When you hear about people having brain damage from high temperatures is from being left in a car in the summer or for being outside on the beach without protection. It’s external heat. Internally, the body will protect itself. And if your child has had febrile seizures or you’re panicked about febrile seizures, you actually… All many, many medical studies have shown that no matter how much Tylenol Motrin you take or around the clock or you rotate, it’s not gonna prevent it. I usually, am okay with fever reducers at night when the child cannot rest comfortably. Sleep is so important for the immune system. So, you’ve done everything you can, and now they’re a screaming mess and they cannot settle down. I do allow for fever reducers at nighttime, and also in children that just refuse to drink anything and they’re in danger of dehydration because we don’t wanna have that either. So, in those two specific instances, I work with the parents to lower the temperature and make the child more comfortable so they could rest better and they don’t get dehydrated.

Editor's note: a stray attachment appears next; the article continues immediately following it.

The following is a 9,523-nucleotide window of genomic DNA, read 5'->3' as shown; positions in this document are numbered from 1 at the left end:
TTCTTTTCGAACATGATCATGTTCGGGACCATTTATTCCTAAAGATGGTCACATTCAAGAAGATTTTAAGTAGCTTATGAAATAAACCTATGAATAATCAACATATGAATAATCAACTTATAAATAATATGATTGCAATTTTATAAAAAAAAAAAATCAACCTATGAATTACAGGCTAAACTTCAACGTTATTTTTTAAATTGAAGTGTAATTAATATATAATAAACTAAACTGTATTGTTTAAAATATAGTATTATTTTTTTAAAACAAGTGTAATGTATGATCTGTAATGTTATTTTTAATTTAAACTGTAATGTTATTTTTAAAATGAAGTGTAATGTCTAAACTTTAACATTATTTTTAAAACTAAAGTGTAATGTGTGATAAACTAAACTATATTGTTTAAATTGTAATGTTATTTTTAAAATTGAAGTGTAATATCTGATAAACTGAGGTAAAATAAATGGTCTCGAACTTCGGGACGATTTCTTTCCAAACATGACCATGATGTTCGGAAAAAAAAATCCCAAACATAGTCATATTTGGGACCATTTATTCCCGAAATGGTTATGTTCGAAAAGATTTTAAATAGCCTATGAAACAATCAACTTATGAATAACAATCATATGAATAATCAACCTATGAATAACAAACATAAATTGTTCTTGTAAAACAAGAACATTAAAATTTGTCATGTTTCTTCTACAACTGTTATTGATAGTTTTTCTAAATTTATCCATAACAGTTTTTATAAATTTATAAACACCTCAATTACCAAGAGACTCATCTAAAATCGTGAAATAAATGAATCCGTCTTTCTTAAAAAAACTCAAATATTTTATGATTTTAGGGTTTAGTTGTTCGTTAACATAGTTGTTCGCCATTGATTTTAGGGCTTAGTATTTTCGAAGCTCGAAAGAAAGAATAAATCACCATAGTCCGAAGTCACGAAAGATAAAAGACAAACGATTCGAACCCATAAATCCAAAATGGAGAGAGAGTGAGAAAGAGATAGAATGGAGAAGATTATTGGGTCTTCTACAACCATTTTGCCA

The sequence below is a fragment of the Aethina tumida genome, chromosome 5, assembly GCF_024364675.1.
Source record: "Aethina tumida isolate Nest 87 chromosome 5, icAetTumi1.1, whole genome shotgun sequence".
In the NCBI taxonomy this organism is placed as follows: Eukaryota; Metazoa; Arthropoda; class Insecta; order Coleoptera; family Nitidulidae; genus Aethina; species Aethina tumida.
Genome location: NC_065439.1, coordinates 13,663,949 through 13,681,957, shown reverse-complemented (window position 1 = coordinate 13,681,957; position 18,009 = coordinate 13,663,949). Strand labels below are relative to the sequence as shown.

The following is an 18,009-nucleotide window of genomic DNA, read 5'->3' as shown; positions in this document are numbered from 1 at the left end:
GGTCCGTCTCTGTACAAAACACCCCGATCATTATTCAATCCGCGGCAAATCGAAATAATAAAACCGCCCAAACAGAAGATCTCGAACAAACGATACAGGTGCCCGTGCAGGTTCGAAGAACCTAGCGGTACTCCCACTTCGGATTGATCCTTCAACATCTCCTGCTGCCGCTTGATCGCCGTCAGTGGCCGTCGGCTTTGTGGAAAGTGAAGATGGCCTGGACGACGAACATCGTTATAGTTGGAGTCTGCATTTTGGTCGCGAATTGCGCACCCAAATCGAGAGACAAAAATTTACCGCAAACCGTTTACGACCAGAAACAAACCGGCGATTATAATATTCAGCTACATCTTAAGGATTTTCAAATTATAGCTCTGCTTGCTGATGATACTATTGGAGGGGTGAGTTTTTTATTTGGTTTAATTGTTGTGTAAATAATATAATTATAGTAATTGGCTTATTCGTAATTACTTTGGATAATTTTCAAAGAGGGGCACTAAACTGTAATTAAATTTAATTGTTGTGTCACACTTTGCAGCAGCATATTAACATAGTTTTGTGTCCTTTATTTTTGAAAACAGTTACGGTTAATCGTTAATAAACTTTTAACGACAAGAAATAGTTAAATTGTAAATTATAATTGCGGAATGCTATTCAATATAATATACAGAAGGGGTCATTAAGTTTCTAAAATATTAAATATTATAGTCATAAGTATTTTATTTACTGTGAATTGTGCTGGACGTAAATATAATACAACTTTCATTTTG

Katie: And it seems like kids’ bodies especially are so good at knowing and, like, spiking that fever early if we don’t interfere with. It seems like if anything adults don’t. We’re not as good at getting fevers even though they’re great for us, it seems like kids are just naturally great at that and especially I used to have Hashimotos and my body temperature was naturally lower. And so I knew if I illness coming on, like, my fever wasn’t gonna spike as much as I would have liked it to. So, not that I would recommend this for children and I’m not medically recommending it at all. But I’ve often, if I feel an illness coming on, will go get in the sauna to actually help my body facilitate that heat. Is that for adults only? I know I’m not gonna recommend that for kids. Is that actually beneficial for adults? If you raise your body temperature a little bit externally, can that have the same effect?